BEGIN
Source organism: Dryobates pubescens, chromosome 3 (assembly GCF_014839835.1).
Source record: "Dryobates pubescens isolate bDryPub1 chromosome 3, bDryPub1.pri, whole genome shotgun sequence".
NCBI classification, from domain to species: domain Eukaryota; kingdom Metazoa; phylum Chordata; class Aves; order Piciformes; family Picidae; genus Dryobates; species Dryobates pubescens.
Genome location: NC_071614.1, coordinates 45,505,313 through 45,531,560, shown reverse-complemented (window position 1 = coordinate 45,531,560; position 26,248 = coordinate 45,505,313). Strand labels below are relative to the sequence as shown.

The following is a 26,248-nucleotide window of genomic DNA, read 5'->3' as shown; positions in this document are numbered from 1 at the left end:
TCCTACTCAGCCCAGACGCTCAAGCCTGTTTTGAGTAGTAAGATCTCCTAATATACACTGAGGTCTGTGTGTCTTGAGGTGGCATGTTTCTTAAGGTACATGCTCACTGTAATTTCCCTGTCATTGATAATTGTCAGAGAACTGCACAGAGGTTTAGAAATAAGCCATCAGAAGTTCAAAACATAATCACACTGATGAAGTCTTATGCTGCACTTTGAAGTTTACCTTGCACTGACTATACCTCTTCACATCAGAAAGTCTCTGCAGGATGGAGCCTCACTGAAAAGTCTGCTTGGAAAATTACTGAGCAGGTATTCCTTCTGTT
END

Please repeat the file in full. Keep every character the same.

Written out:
Source organism: Dryobates pubescens, chromosome 3 (assembly GCF_014839835.1).
Source record: "Dryobates pubescens isolate bDryPub1 chromosome 3, bDryPub1.pri, whole genome shotgun sequence".
NCBI classification, from domain to species: domain Eukaryota; kingdom Metazoa; phylum Chordata; class Aves; order Piciformes; family Picidae; genus Dryobates; species Dryobates pubescens.
Genome location: NC_071614.1, coordinates 45,505,313 through 45,531,560, shown reverse-complemented (window position 1 = coordinate 45,531,560; position 26,248 = coordinate 45,505,313). Strand labels below are relative to the sequence as shown.

The following is a 26,248-nucleotide window of genomic DNA, read 5'->3' as shown; positions in this document are numbered from 1 at the left end:
TCCTACTCAGCCCAGACGCTCAAGCCTGTTTTGAGTAGTAAGATCTCCTAATATACACTGAGGTCTGTGTGTCTTGAGGTGGCATGTTTCTTAAGGTACATGCTCACTGTAATTTCCCTGTCATTGATAATTGTCAGAGAACTGCACAGAGGTTTAGAAATAAGCCATCAGAAGTTCAAAACATAATCACACTGATGAAGTCTTATGCTGCACTTTGAAGTTTACCTTGCACTGACTATACCTCTTCACATCAGAAAGTCTCTGCAGGATGGAGCCTCACTGAAAAGTCTGCTTGGAAAATTACTGAGCAGGTATTCCTTCTGTT